Creating Value Through Delineation of Base and Precious Metal Resources in Peru
Also recently acquired Canadian Arrow Mines assets which includes two Ontario-based nickel-copper-(cobalt) properties
Message: The biggest themes in global natural resources today
- Ongoing trend towards the electrification of vehicles will likely benefit lithium and other metals such as copper, nickel and cobalt.
- This is a significant change and is being driven by better technology, legislative restrictions on pollution in cities and consumer demand for more environmentally-acceptable transport. However, we do expect progress to be a little stop-start and significant demand changes may not occur until post-2025.
The global natural resources sector, including mining and energy, as well as agriculture, is about four times bigger than the entire Australian equity market. Sifting through this massive and diverse universe for opportunities is Daniel Sullivan, Co-Head of Global Natural Resources at Janus Henderson Investors.
In our recent Q&A, Daniel explains why he thinks this sector will undergo more change in the next 20 years than the last century and talks through the big themes investors should have on their radar, including the seismic shifts taking place in energy.
Daniel also looks at where the rejuvenated mining sector could go next and shares some of his thoughts on lithium, coal, gold, LNG, as well as renewable energy and agricultural commodities.
Read on for this fascinating discussion that goes well beyond the local resource themes to reveal a truly global perspective on this vast and rapidly evolving global industry.
Q: Please explain what you do in your role as though someone at a dinner party asked you. What are some of the most enjoyable aspects of your work?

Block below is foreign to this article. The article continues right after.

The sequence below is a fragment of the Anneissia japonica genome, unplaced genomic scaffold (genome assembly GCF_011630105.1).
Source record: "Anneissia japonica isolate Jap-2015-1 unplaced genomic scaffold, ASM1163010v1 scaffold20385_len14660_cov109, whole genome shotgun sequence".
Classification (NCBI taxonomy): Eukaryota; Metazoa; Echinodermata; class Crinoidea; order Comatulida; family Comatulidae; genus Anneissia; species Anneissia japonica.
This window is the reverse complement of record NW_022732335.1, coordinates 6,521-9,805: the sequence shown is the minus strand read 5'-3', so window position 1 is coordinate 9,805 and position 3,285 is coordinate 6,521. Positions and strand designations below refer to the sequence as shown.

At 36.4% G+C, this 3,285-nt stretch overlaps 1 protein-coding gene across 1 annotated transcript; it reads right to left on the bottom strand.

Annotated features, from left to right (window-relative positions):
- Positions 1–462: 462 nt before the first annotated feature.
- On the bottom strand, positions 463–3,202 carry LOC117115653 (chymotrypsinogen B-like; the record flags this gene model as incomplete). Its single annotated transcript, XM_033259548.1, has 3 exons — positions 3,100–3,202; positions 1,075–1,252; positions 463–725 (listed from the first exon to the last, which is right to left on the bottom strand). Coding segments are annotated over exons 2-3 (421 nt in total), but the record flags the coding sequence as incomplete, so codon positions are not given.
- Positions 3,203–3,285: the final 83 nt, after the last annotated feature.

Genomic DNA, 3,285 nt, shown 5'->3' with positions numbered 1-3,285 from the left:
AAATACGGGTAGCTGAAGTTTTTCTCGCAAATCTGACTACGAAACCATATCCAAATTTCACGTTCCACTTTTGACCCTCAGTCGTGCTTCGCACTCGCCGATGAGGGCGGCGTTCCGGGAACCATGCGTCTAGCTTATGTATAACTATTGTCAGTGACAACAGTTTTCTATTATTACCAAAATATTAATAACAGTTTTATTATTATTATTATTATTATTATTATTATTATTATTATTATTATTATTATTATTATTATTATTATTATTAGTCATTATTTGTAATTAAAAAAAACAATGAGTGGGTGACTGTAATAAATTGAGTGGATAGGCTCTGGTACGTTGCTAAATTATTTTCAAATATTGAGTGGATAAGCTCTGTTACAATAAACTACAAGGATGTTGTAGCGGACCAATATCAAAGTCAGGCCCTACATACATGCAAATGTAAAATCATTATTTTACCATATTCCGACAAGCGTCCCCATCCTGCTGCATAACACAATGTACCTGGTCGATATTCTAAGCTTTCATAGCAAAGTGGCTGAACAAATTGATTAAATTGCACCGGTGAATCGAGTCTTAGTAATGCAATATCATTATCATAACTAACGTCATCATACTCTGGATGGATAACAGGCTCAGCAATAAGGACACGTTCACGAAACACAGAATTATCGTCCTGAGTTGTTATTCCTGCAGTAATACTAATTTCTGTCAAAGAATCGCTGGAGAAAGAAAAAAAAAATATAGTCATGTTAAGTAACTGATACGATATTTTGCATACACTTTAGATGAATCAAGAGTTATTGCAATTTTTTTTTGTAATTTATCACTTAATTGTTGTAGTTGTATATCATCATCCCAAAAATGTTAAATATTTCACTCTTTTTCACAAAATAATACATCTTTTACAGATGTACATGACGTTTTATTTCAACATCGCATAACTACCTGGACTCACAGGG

When people ask me what I do for a living, I tell them that I invest in companies around the world in the mining, energy and agriculture sectors on behalf of investors. To bring natural resources into a more relatable context, I ask them to look around – at the clothes they are wearing, the phone in their pockets, the food on their dinner plate and even the building over their head and to understand that every component of every item was derived from natural resources.
Natural resources underpin our society – and for me, that makes the sector a fascinating place to invest. Ours is a sector with an enormous variety of companies, with constant changes in market dynamics across the three sub-sectors giving us a lot to work with and to think about.
Q: What is the big opportunity in your investible universe that the market has not fully appreciated?
We believe the long-term demand for metals, energy and agricultural output will remain strong as the world continues to grow and urbanise; billions of people’s needs must be catered for.
The next twenty years will see more change than was witnessed over the past century, with access to vast numbers of young people and technology available to help solve incredibly complex problems.
The companies in our investment space that align to these changes are likely to grow at much higher rates than their peers and become more highly valued over time. This has begun in earnest in the past few years and appears to be accelerating. Rapid change is being discussed in the largest resource companies in the world and this will likely continue to gain momentum.
Q: Agriculture has seen some major developments in genomics, why is this an interesting theme to watch?
The sequencing of the wheat genome will prove to be a major breakthrough for food production in more challenging agricultural areas, boosting incomes and development for many people.